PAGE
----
There Are a Lot of Missing Holidays. And Even the Ones That Aren’t Missing Are… Still Missing.
I know. I know. You’re already telling me that there would be WAY too many holidays to put into that forest scene. No way we could have more trees with more doors. Because that’s what forests are known for. A lack of trees.
Maybe we wouldn’t have had to focus on any of them. Maybe they could have been outside the circle of American/Christian traditions we glimpsed in that forest. It wouldn’t have been difficult to at least make vague references to other religions and cultures since the entire movie is about experiencing things outside your normal bubble of influence (or something. I don’t know. We’ll get to that later).
But there’s not. And the holidays that ARE represented are only shown as their most basic and marketable values. You don’t see angels or mangers or Krampus or any of the non-overly-commercialized aspects of Christmas in Christmastown. No Samhain or traditions for the respected dead in Halloweentown. I doubt you see anything except for chocolate bunnies and eggs in Eastertown. For being a movie about not one but TWO holidays, The Nightmare Before Christmas really doesn’t focus on those actual holidays. Just the bastardized and marketable aspects of them. Which explains why it doesn’t try to decide which holiday it even goes with. It gets twice the revenue by convincing people to watch it twice each year. And really, isn’t that what these holidays are all about?
There is No Moral to the Story
Even though I think that Jack is an entitled jerk that is never happy with what he’s got, I was willing to go with him on his journey to reinvent himself. Find his true passion. Find joy. And we kind of watched it happen. Until he messed it up and got chewed out by Santa and then… just went back to who he was originally. You know. Miserable, Mopey Jack. Nothing changed from beginning to end except for a relationship that really has no business working out.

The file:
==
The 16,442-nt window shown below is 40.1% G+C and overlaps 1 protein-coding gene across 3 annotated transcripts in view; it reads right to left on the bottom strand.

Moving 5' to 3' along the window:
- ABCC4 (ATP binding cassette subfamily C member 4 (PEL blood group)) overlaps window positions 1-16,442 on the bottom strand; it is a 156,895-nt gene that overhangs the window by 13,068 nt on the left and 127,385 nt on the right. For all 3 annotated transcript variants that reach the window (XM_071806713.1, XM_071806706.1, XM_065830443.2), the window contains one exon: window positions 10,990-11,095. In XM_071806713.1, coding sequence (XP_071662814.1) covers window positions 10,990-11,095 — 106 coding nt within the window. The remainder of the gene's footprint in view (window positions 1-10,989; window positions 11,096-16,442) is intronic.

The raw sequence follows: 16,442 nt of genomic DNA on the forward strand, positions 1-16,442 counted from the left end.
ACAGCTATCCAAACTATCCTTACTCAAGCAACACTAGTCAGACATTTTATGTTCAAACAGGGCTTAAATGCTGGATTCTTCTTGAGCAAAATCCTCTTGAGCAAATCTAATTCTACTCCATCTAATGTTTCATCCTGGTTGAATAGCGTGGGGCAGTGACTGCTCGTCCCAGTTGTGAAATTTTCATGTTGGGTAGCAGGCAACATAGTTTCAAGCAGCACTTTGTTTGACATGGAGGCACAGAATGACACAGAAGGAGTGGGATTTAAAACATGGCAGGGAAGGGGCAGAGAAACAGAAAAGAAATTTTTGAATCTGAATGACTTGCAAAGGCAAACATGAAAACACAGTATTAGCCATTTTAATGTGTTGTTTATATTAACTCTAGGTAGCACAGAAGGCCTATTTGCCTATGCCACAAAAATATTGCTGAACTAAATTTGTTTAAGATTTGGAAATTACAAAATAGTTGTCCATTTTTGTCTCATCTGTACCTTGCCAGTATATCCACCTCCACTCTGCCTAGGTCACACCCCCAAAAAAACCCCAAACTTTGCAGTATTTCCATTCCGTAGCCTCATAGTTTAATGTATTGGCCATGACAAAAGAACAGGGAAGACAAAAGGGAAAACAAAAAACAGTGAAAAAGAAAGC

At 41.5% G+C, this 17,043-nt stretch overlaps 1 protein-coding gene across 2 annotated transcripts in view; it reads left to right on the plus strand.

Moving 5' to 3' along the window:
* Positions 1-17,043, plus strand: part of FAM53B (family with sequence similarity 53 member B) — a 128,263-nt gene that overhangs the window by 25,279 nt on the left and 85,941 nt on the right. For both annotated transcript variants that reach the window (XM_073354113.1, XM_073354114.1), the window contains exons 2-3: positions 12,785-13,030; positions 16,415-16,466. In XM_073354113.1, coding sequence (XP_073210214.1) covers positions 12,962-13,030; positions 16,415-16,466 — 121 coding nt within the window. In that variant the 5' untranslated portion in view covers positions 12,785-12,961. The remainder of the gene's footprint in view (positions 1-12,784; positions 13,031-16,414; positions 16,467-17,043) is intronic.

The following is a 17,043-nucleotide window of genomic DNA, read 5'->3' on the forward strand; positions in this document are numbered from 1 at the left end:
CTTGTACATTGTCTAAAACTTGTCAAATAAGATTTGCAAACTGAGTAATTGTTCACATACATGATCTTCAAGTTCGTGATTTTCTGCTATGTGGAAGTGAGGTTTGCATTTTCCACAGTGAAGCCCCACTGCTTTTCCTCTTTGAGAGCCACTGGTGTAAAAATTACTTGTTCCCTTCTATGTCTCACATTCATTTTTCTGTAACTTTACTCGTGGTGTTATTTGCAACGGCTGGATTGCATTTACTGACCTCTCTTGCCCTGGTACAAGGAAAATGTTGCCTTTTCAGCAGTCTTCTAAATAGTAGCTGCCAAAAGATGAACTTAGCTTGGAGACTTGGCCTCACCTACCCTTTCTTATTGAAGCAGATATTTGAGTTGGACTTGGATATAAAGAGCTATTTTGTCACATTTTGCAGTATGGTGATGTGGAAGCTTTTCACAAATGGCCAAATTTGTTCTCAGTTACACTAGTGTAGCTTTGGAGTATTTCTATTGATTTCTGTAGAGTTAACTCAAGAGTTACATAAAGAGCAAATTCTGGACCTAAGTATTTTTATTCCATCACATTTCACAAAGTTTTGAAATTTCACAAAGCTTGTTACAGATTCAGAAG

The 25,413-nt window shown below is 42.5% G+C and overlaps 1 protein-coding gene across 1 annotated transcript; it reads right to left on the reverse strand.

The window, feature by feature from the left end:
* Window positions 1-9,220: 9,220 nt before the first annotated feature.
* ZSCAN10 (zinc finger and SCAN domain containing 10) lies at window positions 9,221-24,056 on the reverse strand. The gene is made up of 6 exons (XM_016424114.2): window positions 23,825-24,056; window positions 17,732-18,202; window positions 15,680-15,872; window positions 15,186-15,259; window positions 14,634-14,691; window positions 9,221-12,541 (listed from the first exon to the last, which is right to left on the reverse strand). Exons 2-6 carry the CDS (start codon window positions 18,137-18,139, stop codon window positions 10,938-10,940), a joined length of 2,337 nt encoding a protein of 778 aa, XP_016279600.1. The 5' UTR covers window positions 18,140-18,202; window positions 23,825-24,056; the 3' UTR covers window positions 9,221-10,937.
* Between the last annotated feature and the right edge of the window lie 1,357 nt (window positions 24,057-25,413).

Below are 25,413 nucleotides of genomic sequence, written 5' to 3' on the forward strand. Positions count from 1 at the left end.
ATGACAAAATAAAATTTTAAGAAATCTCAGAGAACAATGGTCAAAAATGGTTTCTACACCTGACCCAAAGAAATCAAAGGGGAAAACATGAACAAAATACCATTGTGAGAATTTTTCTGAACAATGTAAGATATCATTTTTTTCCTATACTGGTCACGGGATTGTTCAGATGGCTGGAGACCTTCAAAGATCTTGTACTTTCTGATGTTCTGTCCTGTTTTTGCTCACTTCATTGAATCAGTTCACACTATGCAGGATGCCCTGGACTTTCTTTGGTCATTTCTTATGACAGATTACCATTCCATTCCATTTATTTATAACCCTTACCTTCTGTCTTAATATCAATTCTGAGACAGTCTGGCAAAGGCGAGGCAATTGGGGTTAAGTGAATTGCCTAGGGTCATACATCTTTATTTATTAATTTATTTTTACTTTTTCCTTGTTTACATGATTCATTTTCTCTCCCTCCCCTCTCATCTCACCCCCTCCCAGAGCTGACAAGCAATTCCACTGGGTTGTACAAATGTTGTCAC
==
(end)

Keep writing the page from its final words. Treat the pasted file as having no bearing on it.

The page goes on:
So what lesson is The Nightmare Before Christmas trying to teach? Don’t reach outside your norm? Know your place and stay there? There are no repercussions for your errors? Did Jack learn anything positive from any of this? Did the viewer? Or did an entire generation of goth kids just learn to romanticize a creepy stalker relationship between an entitled egomaniac and an incredibly naïve doll that will literally do whatever he says for the rest of eternity unless she can passive-aggressively find a way out of it?
Tahani Nelson is a “Geek of All Trades.” She’s dabbled in pretty much everything, but holds a special place in her heart (and schedule) for video and tabletop games. Other interests include attending Renaissance Faires and Cons in full dress, practicing calligraphy, writing fantasy novels, discussing comparative philosophy and morality, and apparently listening with a blank smile on her face anytime someone tries to convince her that Magic: The Gathering is as much fun as D&D.